Sports drinks claim to put the pep back into flagging gymnasts. Our hea lth enthusiasts put them to the taste
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IF YOU have a demanding squash match coming up, or are in training for a half-marathon - or if you simply do some aerobics once or twice a week - sports drinks might help to improve your performance and restore your energy afterwards. Though the claims made for some products should be taken - appropriately enough - with a pinch of salt, sports drinks are more than just flavoured water in gimmicky packaging. Their main health benefit is that, because of the salts and sugars they contain, they replace fluids lost through sweating more effectively than water can. This could help to reduce fatigue and maintain performance. Drinks described as "isotonic" - which have a concentration of solids similar to blood - are best at this. Drinks with a lower concentration of sugars will be less good at promoting fluid absorption, but better for slimmers because they have fewer calories. Those with a higher concentration of sugars will do less to aid fluid absorption, but will boost energy.

We asked a panel of sports enthusiasts from the Holmes Place Barbican Health Club in London to try out a selection of drinks. Jane Griffin, a sports dietician and consultant to the British Olympic Association, assessed how effective they would be in helping athletes to reach their peak before a big match or reviving them during or after it.

THE PANEL Michelle Dand and Sandra Mundy, aerobics teachers; Jonathan Parker, personal trainer (all three of them staff at the Holmes Place Barbican Health Club, London); John Hearn, a member of the same club.

THE TEST Panellists gave the drinks marks out of 10 for taste, how thirst-quenching they were, how much they renewed energy, how convenient they were to use and the appearance of the packaging. Jane Griffin gave her professional opinion on each one.

**ISOSTAR 25cl can, 55p As you would guess from the name, this is an isotonic drink - one with a lemon flavour. "Like Lemsip," said Michelle Dand. Our panel couldn't agree on it. According to Jonathan Parker, it was one of the best-tasting. Sandra Mundy also liked it because it wasn't fizzy: "I found it far more effective at thirst-quenching, and more suitable to drink during a work-out because it wasn't like filling yourself with gas." But John Hearn found it "disgusting, with a horrible aftertaste".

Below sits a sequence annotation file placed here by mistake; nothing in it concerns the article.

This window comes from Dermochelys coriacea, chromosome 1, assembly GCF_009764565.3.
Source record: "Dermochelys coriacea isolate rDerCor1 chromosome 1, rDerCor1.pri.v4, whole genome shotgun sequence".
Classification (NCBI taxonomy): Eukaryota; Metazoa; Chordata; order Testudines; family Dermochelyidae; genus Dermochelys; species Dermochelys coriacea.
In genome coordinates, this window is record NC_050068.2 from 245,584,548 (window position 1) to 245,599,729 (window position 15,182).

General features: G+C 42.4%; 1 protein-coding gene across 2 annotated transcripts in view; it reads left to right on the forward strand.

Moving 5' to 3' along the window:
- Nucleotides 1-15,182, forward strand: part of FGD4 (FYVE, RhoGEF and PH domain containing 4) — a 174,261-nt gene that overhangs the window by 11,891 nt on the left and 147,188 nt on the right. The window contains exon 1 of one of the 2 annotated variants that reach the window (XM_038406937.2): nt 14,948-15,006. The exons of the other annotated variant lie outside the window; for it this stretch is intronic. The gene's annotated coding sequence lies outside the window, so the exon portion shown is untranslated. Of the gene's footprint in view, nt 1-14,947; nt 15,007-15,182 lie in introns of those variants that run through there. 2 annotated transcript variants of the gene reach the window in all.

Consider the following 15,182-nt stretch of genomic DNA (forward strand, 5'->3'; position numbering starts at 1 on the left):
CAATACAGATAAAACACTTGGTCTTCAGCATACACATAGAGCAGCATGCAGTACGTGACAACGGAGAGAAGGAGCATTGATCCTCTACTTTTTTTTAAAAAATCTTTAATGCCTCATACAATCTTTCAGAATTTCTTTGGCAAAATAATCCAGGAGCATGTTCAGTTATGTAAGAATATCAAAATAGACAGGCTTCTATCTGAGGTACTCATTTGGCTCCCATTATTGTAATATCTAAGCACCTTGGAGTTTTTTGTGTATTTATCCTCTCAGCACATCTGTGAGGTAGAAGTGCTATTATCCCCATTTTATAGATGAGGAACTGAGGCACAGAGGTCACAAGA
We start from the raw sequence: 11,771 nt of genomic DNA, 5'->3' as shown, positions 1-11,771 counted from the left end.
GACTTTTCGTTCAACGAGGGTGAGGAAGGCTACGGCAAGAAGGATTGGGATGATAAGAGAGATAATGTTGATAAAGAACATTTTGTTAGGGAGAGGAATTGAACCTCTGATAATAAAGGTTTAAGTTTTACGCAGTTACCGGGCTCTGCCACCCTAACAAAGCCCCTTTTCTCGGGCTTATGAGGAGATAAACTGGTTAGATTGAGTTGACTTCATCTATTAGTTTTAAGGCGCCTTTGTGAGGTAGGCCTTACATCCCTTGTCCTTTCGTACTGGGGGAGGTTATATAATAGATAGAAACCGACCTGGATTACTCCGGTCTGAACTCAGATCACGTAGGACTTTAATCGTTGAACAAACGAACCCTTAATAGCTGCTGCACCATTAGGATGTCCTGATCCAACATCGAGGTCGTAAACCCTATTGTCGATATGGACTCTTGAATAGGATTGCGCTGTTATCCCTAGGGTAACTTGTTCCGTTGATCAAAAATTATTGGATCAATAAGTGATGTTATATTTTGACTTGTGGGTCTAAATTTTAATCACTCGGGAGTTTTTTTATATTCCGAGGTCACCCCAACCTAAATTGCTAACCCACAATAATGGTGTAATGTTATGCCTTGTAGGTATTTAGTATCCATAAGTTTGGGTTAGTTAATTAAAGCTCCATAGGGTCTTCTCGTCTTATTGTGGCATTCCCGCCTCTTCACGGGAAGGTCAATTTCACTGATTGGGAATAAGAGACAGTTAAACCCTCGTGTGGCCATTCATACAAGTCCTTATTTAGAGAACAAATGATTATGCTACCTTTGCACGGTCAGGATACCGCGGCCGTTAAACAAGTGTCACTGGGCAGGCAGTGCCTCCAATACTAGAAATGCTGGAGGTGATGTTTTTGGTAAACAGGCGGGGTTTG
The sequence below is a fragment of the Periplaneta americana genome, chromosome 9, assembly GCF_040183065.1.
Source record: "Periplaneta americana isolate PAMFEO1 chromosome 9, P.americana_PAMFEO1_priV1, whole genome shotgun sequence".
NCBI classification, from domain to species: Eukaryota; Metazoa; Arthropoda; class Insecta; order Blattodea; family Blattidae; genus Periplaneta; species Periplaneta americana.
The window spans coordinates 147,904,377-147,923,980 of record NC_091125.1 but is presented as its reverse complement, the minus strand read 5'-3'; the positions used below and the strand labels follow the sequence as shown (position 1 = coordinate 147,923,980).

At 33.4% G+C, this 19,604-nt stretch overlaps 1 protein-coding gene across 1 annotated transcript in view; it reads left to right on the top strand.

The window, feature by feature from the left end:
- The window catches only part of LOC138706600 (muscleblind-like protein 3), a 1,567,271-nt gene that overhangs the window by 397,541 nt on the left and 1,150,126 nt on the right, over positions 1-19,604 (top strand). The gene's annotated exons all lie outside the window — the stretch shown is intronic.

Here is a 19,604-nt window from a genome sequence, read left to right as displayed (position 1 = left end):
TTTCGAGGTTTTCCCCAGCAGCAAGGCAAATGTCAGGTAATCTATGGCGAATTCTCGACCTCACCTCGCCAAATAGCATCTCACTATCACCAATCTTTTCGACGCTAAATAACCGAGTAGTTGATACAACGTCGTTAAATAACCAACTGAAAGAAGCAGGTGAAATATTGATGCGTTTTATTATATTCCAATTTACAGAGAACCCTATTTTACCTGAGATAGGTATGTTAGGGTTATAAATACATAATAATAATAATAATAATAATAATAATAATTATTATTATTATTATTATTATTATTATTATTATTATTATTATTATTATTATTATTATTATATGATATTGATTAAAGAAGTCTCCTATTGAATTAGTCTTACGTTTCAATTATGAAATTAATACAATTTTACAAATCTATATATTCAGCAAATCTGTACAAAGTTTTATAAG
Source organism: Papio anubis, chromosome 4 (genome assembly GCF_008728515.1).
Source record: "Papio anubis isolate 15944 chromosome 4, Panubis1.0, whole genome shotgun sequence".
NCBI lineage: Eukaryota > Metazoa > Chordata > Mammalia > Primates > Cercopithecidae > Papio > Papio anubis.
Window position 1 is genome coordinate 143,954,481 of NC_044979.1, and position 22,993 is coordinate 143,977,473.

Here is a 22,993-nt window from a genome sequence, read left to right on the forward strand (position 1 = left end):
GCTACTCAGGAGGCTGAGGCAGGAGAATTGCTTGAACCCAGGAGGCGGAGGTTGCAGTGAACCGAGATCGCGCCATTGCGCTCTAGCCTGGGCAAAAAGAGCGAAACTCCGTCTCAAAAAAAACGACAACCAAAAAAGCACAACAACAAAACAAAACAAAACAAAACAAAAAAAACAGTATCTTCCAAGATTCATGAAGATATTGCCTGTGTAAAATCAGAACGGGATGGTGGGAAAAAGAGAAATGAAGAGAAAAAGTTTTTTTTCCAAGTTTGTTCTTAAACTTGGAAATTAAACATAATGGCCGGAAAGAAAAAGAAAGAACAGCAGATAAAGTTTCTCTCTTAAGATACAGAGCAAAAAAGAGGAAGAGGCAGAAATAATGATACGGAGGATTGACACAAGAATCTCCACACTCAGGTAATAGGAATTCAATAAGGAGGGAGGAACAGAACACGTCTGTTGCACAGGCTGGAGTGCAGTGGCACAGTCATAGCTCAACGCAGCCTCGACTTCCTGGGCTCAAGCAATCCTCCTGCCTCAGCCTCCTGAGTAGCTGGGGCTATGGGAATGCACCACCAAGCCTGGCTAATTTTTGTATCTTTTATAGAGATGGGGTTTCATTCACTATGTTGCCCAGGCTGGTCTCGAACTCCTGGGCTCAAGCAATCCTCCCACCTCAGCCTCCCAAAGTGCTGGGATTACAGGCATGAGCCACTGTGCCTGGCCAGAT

Jane Griffin commented that, like other isotonic drinks, this one would replace fluid and energy. She was sceptical about the manufacturer's boast that it replaces minerals lost during exercise: "With the exception of sodium, vitamins and minerals are probably not necessary in a sports drink. You can replace any losses from the general diet."

A more economical version of this drink, in a powder form which you mix up with water yourself, is due to be launched in the near future.


33cl can, 46p Lucozade Sport is probably still inextricably linked in the minds of many people with Daley Thompson - even though it is now Linford Christie who extols this drink's virtues in the advertisements. Our panel tried and, for the most part, enjoyed the fizzy orange version of Lucozade Sport, although some of them found it rather gassy. "The orangey taste was quite refreshing," said Michelle Dand. "The can is sporty and convenient to carry in your bag." Sandra Mundy was not so keen: "Rather sweet and sickly. I couldn't drink a lot of it. I found it too fizzy to use during a work-out."

Jane Griffin described this as "an isotonic drink, with a good formulation for both rehydration and topping up fuel. The fizziness may be a problem, particularly before or during exercise." The drink is available in other flavours, and there is a low-calorie version.


33cl sportpack, 59p This still version of Lucozade Sport was our panel's favourite - though you do pay a third more for the privilege of having it packaged in a squidgy pouch. Most of our panel rated the convenience factor of this sportpack highly: "The resealable top made this very convenient to carry around," said Sandra Mundy. "It also meant you could drink it bit by bit. Especially good during a class or when working-out, when small sips are all you need." John Hearn declared it, "the best of the test. I felt refreshed straight away. A good mixture of flavours." Jonathan Parker, however, found it sweet to the point of making him thirsty, rather defeating the object of the drink.